I have had a long day of doing politics in Londres. It turns out politics involves a lot of walking. Now I am tired, but fairly satisfied. I spent most of the day in the Southern City of Londres, full of ugly towers and fading shops. To start with I joined a team of people going door to door in support of the only major opposition to our rulers that has happened in my lifetime. Initially I had not planned to do this, because the opposition is a troubling organisation full of people I do not trust. But I found myself defending their leader so often that in the end to stay out of such a serious battle I would have felt…not a hypocrite exactly, but perhaps a bystander at an attempted violent mugging.
On the doorstep many people are concerned about weak versus strong leaders, but they are not always clear about what this means. Often it doesn’t even seem to matter if a strong leader is taking them in the wrong direction, so long as she is strong. I can’t help thinking this is a product of low self-esteem. If you felt strong yourself, would you be so concerned about strength in your leaders? That is not what I said. Even I, not known for tact, can be a bit tactical.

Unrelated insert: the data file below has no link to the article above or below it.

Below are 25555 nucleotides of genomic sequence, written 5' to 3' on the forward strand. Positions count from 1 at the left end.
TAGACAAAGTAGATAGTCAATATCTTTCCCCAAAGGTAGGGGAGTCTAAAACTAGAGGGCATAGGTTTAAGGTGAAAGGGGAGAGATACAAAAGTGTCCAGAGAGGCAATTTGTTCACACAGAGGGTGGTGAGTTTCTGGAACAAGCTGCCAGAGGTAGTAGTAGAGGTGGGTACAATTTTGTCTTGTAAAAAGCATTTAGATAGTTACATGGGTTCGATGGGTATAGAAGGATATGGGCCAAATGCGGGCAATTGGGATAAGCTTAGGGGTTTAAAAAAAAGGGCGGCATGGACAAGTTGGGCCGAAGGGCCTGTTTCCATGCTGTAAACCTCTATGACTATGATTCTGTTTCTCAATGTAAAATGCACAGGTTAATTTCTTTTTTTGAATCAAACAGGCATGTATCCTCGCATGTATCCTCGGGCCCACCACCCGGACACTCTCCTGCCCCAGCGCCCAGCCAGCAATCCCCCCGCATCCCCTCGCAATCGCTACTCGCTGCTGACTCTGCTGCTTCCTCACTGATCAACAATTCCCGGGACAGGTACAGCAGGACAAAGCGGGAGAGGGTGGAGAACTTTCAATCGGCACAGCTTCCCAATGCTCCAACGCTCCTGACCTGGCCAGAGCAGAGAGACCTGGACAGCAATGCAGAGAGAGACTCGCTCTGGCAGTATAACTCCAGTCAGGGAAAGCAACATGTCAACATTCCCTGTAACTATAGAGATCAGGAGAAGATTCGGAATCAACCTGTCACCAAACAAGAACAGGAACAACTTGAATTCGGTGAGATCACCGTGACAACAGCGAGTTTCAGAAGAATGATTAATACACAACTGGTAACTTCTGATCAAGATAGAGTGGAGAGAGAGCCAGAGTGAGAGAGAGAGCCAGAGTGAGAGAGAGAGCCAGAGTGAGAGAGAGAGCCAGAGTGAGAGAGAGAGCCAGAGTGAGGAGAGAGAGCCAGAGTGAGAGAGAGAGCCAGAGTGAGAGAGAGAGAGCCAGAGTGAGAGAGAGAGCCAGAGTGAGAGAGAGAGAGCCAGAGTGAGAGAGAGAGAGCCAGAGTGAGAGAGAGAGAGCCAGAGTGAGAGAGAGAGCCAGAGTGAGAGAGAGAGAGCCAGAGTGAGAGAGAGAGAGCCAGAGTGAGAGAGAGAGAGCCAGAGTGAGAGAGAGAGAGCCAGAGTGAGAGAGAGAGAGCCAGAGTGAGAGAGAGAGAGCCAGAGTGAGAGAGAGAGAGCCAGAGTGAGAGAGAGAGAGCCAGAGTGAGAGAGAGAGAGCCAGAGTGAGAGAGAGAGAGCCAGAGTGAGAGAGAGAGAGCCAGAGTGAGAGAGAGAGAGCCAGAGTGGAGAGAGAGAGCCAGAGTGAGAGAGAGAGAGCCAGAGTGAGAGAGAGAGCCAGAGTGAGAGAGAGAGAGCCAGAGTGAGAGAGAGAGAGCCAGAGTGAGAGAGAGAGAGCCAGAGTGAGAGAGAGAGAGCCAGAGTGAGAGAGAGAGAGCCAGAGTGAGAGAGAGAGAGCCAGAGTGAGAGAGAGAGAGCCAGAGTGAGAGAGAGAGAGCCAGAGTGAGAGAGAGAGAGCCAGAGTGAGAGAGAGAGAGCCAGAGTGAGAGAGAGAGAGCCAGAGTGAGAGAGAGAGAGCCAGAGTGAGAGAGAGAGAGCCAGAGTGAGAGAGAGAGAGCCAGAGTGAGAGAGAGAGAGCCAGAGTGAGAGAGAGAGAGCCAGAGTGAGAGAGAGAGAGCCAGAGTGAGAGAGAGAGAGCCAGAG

We walked miles door to door, and only met a few of the enemy. It was more fun they I had been expecting. Next time I will take more food and snacks. Parts of Londres are a desert. At the start of our tour of the houses I failed to recognise one of my fellow walkers as someone I met last year. This often happens to me. When we all get augmented reality implants I will immediately install a Face Rememberer.
NextI went to a street protest, also in the Southern City, against a gang of racist extremists. Only eighteen or so of them turned up, and there were hundreds of us there to oppose them. Fortunately for them they had hundreds of police to protect them. It’s been a while since I pushed against an advancing police line, and as usual we lost, because we aren’t as well trained as they are. But it was invigorating. I asked some of the police officers, in a slightly ritualistic way, why they never make way for us when we want to go somewhere. As usual they didn’t reply. Some of my fellow protesters brought a sound system, which made for a festive mood. I looked at the gang surrounded by police and by us, and they had clearly lived hard lives, many troubled by alcohol. They were rather pathetic. I wished that someone had cared for them, so that their hatred had never developed.
Off now to a well-deserved barbecue in the Londres twilight.